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Dr. Howard Wightman recognized at Hearts on Ice in Wolfville

Kings West MLA Leo Glavine, left, presents Dr. Howard Wightman with the resolution he introduced in the legislature recently to recognize the Kentville-based cardiologist.
Kings West MLA Leo Glavine, left, presents Dr. Howard Wightman with the resolution he introduced in the legislature recently to recognize the Kentville-based cardiologist. - Wendy Elliott

WOLFVILLE - One of the founders of the Hearts on Ice fundraiser launched 23 years ago for the cardiac rehab program at Valley Regional Hospital was lauded on Feb. 10.

Dr. Howard Wightman was on the ice Sunday because his role now is mostly honorary. But Leo Glavine was there to recognize him for all of his health promotion efforts.

West Kings MLA Leo Glavine reminded those assembled that Wightman has “had a major impact on the Annapolis Valley.”

In a resolution to the legislature, Glavine called Wightman “an innovative and dedicated cardiologist whose work was inspired by the idea that coronary disease could be positively impacted by diet, exercise and aggressive risk factor reduction.”

The MLA asked his fellow legislators to congratulate Wightman for his leadership and considerable impact on the improvement of the well-being of Nova Scotians through his professional skills, coupled with his passion for advancing healthier lifestyle choices.

Responding, Wightman acknowledged both the longevity and success of Hearts on Ice, as well as the keen crew of organizers and volunteers.

He said the first year almost didn’t happen due to weather factors, but it went ahead. The event has been growing ever since.

Meanwhile, the program has expanded to take in patients with diabetes, respiratory problems and mild strokes.

One of the volunteers, Mardi Burton, who is a health manager, noted that a portion of the funds raised by Hearts on Ice contributes to the ongoing education of staff.

Hearts on Ice is a fun-filled afternoon with family skating, walking and games for children, including a turkey race involving Acadia University hockey players.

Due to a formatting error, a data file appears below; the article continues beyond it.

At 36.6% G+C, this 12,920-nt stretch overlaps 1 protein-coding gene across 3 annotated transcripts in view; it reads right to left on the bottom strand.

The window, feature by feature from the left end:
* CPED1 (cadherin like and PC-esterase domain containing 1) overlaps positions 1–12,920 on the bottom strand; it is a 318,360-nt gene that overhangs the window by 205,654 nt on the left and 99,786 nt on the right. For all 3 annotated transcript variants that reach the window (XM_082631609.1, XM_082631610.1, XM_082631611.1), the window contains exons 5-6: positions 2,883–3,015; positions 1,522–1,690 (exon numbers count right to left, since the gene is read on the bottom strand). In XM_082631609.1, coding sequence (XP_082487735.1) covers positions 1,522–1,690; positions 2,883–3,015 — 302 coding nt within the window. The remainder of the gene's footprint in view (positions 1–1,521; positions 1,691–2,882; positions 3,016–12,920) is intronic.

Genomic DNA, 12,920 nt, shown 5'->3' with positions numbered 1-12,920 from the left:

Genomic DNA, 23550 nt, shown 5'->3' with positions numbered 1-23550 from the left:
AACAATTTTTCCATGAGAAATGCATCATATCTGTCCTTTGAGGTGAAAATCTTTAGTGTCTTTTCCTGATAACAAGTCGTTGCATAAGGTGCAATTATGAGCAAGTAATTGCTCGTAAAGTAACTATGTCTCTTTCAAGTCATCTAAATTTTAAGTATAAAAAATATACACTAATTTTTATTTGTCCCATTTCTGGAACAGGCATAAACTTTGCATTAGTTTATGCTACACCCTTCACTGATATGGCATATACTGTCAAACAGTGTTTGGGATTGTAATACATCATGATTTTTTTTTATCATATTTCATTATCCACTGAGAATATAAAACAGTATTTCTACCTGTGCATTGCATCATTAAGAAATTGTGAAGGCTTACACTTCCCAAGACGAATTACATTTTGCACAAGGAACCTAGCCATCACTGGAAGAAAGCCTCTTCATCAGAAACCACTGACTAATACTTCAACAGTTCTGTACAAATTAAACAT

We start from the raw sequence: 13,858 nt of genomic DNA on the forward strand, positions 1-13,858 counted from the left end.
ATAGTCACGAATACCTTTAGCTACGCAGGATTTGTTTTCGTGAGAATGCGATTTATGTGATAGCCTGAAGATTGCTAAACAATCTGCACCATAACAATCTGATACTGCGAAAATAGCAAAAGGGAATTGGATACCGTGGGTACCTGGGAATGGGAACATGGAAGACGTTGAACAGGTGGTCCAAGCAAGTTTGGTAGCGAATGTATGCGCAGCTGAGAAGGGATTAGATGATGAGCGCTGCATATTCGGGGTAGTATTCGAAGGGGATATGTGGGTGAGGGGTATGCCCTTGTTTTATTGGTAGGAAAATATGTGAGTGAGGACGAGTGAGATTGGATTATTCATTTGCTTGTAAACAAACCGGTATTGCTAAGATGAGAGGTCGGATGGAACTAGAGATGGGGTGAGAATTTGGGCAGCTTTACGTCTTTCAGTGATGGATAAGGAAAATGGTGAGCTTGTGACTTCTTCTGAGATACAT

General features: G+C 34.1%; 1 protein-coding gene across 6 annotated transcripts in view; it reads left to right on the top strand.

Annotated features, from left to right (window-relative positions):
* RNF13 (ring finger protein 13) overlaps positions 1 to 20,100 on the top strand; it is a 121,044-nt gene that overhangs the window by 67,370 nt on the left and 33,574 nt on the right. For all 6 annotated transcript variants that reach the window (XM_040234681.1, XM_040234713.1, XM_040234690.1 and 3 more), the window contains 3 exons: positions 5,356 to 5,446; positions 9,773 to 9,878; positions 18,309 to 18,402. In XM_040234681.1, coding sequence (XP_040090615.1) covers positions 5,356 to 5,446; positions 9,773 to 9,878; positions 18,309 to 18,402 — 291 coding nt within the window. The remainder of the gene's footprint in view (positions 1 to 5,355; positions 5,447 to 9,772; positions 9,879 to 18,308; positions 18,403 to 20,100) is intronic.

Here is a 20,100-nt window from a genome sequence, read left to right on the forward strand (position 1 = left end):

In 2016, Acadia University gave Wightman an honorary degree as a consummate health-care professional and community health promotion activist.

Wightman is also the co-founder of Life Cycle in Kentville. The June festival includes bike rides, a children’s bike rodeo, slow bike races, mountain bike workshops, Zumba and yoga classes.

The eighth annual event is slated for June 8 and most activities are free because of Valley Regional Hospital Foundation sponsorship.
Did you know?

The Valley Cardiac Rehab Program began in 1992 at Evangeline Middle School in New Minas, with leadership from Wightman and two keen dieticians at Valley Regional Hospital.

They began offering a 10-week program two to three times per year for patients with heart disease.

In 1997, Extended Warranty II became a legal entity and began operating under the guidance of the Valley Cardiac Rehab Society (VCRS). The first Hearts on Ice fundraiser was held the same year. Today, VCRS offers a new 10-week program every five weeks for patients with a variety of conditions, including heart disease, stroke, diabetes and COPD. Well over 2,000 patients have benefitted from their programs. VCRS operates in partnership with Valley Regional Hospital and Acadia University’s Department of Kinesiology.

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